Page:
September 22, 2008

Poison Ivy

We live in a poison ivy and oak ridden area. Tendrils are tangled in branches, vines as thick as my wrist wrap trees, seedlings sprout in every nook and cranny of the farm. I have accepted that poison ivy (Oak, Sumac) is a part of my country life. I normally wouldn’t give it a second thought, if it weren’t for my sitting here itching like a flea bitten dog. I have a very small patch of the bubbling rash on inside of my left arm where I hugged a tree yesterday.

Truthfully there is no avoiding it here, I am exposed no matter what I do. If I do not come into contact with it while working about the farm (cutting grass, trimming hedges, pruning, weeding) I come in contact with it from the gardens, livestock, dogs and even firewood. So whom and what do I avoid touching so I don’t develop the thick little painful, itchy blisters?

Believe it or not, the vines never die. Nope, never, not even during the frigid winter months. It is alive out there waiting.

Each and every summer I get poison ivy at least once. The first year we moved to the farm I broke out in the most gawd awful case since I was a child. As the story goes, I was 8 or so, during a weekend family project of working in the yard, pulling weeds, and mowing it was discovered I was allergic, very allergic. I remember developing an itch then being rushed to the hospital. The story as my parents remember is my face turning bright red and swelling to almost twice its normal size, my eyes swelling closed and my struggling to breathe. I remember never having to work in the yard again. Continually being told that I was allergic to cut grass, specific weeds and the dreaded poison urushiol oil laden plants. This lead to my being side lined during family yard cleanups. Didn’t mind that a bit growing up.

Now here we are 40 some odd years later, I live where it lives and I am not moving.

Knowing my sensitivity from the get go, we discussed and researched how to get rid of the plant. There are some chemical pesticides that could be purchased like Round-up to kill the invasive plant, but you see we don’t do pesticides on the farm, refuse to.

Luckily we realized we were raising a natural killer of the plant. Goats! They love, love, love to eat this plant. Enter the picture, yard goats. A few select pet goats that have free access to the entire property and roam around at their leisure to eat every green morsel of poison ivy they can find. They have cleared out much of the vile oiled plant where I spend most of my outdoor time.

When I came down with my first hideous farm outbreak I didn’t go to the doctor. I realized I was still sensitive, but it didn’t seem as severe as when I was young. I started looking for an over the counter miracle cure for poison ivy. I tried every brand of topical analgesic, every tube, bottle or jar that claimed to relieve the skin irritations, tried antihistamines and allergy medications. I tried blow drying the patches, hot showers, cold showers, certain soaps, bleach, oatmeal scrubs and a few holistic and homeopathic treatments. I even tried the suggestion of rubbing a banana peel on the effected area. However, I wouldn’t go as far as using urine to clean the area. You know there are some crazy remedies floating around.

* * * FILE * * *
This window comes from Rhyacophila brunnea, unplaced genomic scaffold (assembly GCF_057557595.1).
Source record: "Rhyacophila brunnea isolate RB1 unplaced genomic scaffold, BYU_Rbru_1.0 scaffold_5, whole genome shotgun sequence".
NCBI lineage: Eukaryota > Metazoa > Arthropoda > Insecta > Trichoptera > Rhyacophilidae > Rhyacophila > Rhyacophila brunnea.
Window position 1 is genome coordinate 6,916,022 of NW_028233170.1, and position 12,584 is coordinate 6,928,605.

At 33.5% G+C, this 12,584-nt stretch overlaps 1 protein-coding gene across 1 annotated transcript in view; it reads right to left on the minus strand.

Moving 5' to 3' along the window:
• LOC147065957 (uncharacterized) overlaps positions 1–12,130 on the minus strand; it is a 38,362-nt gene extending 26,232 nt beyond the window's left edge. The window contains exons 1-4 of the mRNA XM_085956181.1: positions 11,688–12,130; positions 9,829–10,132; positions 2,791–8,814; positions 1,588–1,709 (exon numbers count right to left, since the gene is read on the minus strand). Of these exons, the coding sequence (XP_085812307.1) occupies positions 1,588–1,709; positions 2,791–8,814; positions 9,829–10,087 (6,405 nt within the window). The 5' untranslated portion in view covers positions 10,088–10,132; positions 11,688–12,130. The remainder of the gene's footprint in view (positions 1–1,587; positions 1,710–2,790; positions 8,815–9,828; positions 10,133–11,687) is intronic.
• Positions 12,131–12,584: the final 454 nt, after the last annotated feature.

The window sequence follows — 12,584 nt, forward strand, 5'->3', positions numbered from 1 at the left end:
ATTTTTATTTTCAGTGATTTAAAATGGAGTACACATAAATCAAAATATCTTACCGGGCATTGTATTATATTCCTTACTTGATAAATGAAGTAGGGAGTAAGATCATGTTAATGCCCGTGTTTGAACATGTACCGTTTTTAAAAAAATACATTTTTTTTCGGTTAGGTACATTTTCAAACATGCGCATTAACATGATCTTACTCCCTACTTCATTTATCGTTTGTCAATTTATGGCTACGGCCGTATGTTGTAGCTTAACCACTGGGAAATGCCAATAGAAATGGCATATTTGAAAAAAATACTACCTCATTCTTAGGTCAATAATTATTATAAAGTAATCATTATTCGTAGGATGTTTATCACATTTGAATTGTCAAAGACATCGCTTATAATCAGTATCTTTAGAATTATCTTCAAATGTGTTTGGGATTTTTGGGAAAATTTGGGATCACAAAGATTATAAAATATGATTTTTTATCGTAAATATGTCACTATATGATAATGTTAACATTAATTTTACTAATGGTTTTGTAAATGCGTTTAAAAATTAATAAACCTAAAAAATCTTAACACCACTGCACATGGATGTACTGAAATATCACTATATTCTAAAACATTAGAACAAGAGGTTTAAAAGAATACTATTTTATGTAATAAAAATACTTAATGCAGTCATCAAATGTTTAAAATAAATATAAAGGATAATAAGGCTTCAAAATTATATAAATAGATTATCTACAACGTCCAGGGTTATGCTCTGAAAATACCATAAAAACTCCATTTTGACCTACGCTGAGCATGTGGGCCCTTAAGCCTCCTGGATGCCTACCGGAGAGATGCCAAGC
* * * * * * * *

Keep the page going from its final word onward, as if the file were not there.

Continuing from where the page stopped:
Back in 2000 that outbreak lasted all summer. Whether I couldn’t cure it or continued to re-expose myself I am not sure. Life was miserable, my skin was a horrid bubbled rash.

Each year after, I began to notice that I didn’t break out as badly when encountering a patch of the plant here and there. I began to do a bit of research. I do believe I have found out why and how I have avoided new eruptions.

Drinking the milk of the goat that ate the poison ivy.

I imagine you have heard of the health benefits in eating honey from local hives for folks that suffer from allergies. It is said that honey from a source near the sufferers home will contain a high proportion of the pollen that stimulates and causes the allergy. Eating this honey helps to build immunity to the allergens so reduces symptoms. OK, don’t know if it has been proven. But I am going to say this is why I don’t continue to suffer so severely with poison ivy.

Seriously the episodes have lessened dramatically. I am bothered more by chiggers than poison ivy now a day. That is unless I do something as stupid as I did Saturday. We were working on fencing for the new sheep pen. There was a tree next to where we were running the cattle panel. I needed to hold the cattle panel by the tree, my arms not long enough to go in front and to the side of the tree, I wrapped my arms around the tree (hugged the tree). Sho’ nuff there was poison ivy running up the backside of the tree. I imagined both inner arms would be an itchy bubbling inferno by today but no. No new break out splotches showing up either.

I have been told that as we age it is not uncommon for our systems to change, we can develop new allergies or become less sensitive to an allergen. Dunno, I attribute my building immunities to the poison ivy to the goat milk. That’s my story and I am sticking to it.

If you ever come in contact with the dreaded PI and have a serious reaction, go to a doctor. Don’t suffer through countless days trying to heal yourself.

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